Both Langevin’s perch and the Homeland Security panels have played a big role in advancing meaningful cybersecurity legislation of late. “The Defense Authorization Act has really been the steroids for American cybersecurity over the past few years,” Kellerman said.
In order to get some of those cybersecurity provisions into the annual defense bill, leaders of the Cyberspace Solarium Commission had to get 180 clearances.
“I think it’s important to recognize how pivotal our colleague Jim Langevin was in doing that,” Rep. Mike Gallagher (R-Wis.) told me in September. Because of Langevin’s leadership on the House panel and “his indefatigable efforts in this space, we were able to get a lot passed,” Gallagher said. “And I don’t think it would have been possible without his help.”
The Homeland Security committees, meanwhile, played a key role in advancing one of the biggest cybersecurity bills Congress has passed yet. That law established requirements for critical infrastructure owners to report major attacks and ransomware payments to the federal government.
People tracking the issue inside and outside Congress who spoke on the condition of anonymity think that either Rand Paul (R-Ky.) or James Lankford (R-Okla.) will take over for Portman on the Senate Homeland Security and Governmental Affairs Committee. (A cyber-aside: Lankford defeated a cybersecurity pro, Democrat Madison Horn, in the midterms.) Neither Paul’s nor Lankford’s office responded to an offer to comment on this story.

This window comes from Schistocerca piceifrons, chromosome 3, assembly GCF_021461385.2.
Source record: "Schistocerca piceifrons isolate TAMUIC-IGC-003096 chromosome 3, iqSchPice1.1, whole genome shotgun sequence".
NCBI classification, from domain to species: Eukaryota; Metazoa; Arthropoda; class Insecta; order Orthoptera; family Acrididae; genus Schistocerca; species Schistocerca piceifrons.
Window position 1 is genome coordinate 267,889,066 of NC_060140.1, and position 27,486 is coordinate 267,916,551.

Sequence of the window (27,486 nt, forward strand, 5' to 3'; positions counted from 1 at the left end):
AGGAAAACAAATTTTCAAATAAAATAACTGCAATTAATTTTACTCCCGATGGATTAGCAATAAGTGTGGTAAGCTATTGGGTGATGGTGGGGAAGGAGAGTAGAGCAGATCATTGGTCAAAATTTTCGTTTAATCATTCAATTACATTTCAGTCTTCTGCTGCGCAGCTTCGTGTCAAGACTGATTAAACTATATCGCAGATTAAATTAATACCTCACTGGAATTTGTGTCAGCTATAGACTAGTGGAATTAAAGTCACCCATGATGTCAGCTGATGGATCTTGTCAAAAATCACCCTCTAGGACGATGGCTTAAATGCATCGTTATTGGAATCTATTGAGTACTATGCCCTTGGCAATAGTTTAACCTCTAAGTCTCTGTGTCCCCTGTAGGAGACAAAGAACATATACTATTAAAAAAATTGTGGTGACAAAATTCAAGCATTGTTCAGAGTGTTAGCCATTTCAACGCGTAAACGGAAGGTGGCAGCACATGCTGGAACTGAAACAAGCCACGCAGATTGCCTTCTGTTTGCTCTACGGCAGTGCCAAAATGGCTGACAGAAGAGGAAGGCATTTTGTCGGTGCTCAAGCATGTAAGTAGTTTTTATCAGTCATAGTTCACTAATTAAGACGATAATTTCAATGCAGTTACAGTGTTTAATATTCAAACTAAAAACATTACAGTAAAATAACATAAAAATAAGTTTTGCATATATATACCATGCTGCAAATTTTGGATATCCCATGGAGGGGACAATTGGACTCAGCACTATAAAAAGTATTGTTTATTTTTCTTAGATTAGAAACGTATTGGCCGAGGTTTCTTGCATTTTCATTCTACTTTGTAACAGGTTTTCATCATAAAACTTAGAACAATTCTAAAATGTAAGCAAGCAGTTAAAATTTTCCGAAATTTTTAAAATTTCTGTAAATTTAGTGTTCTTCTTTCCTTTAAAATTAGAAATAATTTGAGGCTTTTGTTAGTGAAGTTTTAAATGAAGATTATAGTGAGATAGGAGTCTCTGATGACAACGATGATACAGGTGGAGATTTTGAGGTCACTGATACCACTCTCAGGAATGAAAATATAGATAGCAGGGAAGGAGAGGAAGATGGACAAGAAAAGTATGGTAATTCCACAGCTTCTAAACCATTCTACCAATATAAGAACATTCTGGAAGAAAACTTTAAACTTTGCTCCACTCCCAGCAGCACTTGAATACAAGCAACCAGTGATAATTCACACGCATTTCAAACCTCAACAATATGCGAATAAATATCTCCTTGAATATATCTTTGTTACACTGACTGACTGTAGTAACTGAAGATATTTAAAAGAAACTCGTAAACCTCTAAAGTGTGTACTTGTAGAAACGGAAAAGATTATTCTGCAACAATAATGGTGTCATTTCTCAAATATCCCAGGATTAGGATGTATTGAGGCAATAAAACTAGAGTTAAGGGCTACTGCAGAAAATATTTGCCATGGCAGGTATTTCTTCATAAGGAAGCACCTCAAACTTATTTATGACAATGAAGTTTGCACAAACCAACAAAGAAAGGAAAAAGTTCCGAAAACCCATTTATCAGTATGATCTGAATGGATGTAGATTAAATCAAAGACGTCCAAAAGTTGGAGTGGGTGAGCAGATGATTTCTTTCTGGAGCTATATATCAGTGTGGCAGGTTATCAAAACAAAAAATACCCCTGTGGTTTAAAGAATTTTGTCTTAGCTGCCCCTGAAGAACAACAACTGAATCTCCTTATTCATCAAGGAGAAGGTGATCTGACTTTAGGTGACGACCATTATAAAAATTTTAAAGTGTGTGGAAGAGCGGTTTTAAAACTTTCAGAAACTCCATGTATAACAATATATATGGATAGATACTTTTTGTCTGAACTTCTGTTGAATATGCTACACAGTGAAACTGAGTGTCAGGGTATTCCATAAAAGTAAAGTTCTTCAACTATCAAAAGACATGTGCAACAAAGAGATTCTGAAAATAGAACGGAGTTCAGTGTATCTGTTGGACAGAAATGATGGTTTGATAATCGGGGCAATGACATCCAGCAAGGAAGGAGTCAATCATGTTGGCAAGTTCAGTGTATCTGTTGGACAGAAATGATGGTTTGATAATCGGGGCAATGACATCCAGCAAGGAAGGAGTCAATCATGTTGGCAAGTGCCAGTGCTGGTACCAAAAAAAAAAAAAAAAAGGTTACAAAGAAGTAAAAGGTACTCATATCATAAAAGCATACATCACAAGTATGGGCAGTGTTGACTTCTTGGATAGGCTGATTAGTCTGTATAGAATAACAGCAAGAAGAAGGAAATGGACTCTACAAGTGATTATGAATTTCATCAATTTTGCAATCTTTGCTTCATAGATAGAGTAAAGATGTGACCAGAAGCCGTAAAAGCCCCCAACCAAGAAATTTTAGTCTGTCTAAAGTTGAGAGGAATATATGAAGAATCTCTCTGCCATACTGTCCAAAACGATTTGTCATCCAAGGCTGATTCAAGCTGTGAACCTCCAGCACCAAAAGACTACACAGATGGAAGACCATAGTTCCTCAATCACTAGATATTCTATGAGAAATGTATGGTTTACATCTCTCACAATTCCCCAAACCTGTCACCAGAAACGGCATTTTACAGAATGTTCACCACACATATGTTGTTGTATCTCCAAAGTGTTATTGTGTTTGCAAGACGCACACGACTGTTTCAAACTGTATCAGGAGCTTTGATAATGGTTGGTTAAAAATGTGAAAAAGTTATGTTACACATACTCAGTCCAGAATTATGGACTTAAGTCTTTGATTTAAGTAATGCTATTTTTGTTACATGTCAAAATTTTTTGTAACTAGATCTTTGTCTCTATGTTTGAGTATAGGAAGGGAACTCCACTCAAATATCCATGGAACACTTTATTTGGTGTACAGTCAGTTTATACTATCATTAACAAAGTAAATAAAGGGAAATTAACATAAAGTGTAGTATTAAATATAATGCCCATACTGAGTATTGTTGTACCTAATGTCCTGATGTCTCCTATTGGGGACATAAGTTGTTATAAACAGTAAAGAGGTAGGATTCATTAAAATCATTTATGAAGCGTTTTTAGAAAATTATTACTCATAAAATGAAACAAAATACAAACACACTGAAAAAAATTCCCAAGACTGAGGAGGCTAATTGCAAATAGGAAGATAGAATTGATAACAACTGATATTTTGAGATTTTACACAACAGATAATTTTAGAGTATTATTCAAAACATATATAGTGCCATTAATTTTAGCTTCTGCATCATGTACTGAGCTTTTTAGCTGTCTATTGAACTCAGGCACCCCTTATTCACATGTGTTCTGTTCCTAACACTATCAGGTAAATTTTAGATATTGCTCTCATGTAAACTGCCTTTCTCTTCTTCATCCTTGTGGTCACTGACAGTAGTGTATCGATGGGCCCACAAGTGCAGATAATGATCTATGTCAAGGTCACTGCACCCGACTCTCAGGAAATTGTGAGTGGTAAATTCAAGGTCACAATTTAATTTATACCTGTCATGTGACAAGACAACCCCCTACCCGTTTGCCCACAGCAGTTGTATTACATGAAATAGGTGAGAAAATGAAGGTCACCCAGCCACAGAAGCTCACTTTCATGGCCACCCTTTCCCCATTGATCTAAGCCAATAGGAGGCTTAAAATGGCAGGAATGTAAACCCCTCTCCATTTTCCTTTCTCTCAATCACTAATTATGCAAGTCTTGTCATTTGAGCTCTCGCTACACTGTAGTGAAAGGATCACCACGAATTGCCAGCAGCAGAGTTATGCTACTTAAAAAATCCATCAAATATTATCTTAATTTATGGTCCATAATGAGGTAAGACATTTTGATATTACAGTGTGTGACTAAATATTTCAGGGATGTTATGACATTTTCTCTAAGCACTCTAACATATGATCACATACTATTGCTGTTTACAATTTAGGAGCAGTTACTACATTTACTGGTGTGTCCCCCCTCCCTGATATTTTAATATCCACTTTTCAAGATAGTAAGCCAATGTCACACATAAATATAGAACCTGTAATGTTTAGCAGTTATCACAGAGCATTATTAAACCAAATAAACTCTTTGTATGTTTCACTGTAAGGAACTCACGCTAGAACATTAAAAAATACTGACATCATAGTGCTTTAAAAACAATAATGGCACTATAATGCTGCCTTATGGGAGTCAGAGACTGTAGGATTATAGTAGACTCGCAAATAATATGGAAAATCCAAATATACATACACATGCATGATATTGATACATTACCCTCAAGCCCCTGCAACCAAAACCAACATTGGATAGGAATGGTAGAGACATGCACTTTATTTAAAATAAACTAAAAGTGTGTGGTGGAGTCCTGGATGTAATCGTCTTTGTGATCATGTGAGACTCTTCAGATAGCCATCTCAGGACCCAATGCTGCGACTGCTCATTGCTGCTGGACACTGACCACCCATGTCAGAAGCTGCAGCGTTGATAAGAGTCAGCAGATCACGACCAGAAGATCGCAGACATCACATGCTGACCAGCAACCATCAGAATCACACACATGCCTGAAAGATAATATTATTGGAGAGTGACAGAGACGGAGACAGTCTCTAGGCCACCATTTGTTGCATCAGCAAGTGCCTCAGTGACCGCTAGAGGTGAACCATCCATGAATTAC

Paul could instead choose to take the top Republican spot on the Health, Education, Labor and Pensions Committee. But his track record of working on cybersecurity legislation in the past is thin, and many expect that he’d focus on investigating the Biden administration on other matters if he takes the Homeland spot.
Lankford has taken more of an interest in cyber and has demonstrated a history of working with Democrats on it, too.
Among the leading contenders to replace Katko as the top Republican member on the House Homeland Security Committee are Dan Crenshaw (Tex.) and Mark Green (Tenn.).